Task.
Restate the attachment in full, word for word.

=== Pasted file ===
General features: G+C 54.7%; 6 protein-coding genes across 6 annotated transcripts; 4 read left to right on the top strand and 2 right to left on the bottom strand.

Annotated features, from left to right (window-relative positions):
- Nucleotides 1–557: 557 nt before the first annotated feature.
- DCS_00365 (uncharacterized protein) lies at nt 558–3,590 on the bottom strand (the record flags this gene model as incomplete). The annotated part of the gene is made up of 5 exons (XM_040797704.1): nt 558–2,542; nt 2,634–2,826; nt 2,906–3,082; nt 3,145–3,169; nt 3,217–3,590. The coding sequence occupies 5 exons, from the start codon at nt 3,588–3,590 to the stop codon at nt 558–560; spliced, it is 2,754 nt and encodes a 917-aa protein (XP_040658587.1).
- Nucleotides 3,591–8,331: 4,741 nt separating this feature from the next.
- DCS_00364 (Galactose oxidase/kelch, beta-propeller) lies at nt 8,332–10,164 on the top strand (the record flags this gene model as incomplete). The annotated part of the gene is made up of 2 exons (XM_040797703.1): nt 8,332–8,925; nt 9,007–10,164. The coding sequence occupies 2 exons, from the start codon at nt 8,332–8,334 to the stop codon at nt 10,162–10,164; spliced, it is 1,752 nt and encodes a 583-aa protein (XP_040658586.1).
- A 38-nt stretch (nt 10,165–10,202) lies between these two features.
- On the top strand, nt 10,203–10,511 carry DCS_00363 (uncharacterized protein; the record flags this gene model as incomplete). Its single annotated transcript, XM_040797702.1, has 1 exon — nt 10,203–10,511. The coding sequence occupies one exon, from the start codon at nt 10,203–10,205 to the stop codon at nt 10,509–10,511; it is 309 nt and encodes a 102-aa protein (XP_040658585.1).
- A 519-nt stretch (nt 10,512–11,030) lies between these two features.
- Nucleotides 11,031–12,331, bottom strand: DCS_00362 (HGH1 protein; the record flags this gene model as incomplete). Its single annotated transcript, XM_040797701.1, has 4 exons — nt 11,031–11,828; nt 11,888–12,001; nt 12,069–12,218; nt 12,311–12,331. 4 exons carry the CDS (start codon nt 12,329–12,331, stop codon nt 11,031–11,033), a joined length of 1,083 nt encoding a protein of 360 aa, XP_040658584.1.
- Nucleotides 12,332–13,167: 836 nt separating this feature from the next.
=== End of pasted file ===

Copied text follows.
General features: G+C 54.7%; 6 protein-coding genes across 6 annotated transcripts; 4 read left to right on the top strand and 2 right to left on the bottom strand.

Annotated features, from left to right (window-relative positions):
- Nucleotides 1–557: 557 nt before the first annotated feature.
- DCS_00365 (uncharacterized protein) lies at nt 558–3,590 on the bottom strand (the record flags this gene model as incomplete). The annotated part of the gene is made up of 5 exons (XM_040797704.1): nt 558–2,542; nt 2,634–2,826; nt 2,906–3,082; nt 3,145–3,169; nt 3,217–3,590. The coding sequence occupies 5 exons, from the start codon at nt 3,588–3,590 to the stop codon at nt 558–560; spliced, it is 2,754 nt and encodes a 917-aa protein (XP_040658587.1).
- Nucleotides 3,591–8,331: 4,741 nt separating this feature from the next.
- DCS_00364 (Galactose oxidase/kelch, beta-propeller) lies at nt 8,332–10,164 on the top strand (the record flags this gene model as incomplete). The annotated part of the gene is made up of 2 exons (XM_040797703.1): nt 8,332–8,925; nt 9,007–10,164. The coding sequence occupies 2 exons, from the start codon at nt 8,332–8,334 to the stop codon at nt 10,162–10,164; spliced, it is 1,752 nt and encodes a 583-aa protein (XP_040658586.1).
- A 38-nt stretch (nt 10,165–10,202) lies between these two features.
- On the top strand, nt 10,203–10,511 carry DCS_00363 (uncharacterized protein; the record flags this gene model as incomplete). Its single annotated transcript, XM_040797702.1, has 1 exon — nt 10,203–10,511. The coding sequence occupies one exon, from the start codon at nt 10,203–10,205 to the stop codon at nt 10,509–10,511; it is 309 nt and encodes a 102-aa protein (XP_040658585.1).
- A 519-nt stretch (nt 10,512–11,030) lies between these two features.
- Nucleotides 11,031–12,331, bottom strand: DCS_00362 (HGH1 protein; the record flags this gene model as incomplete). Its single annotated transcript, XM_040797701.1, has 4 exons — nt 11,031–11,828; nt 11,888–12,001; nt 12,069–12,218; nt 12,311–12,331. 4 exons carry the CDS (start codon nt 12,329–12,331, stop codon nt 11,031–11,033), a joined length of 1,083 nt encoding a protein of 360 aa, XP_040658584.1.
- Nucleotides 12,332–13,167: 836 nt separating this feature from the next.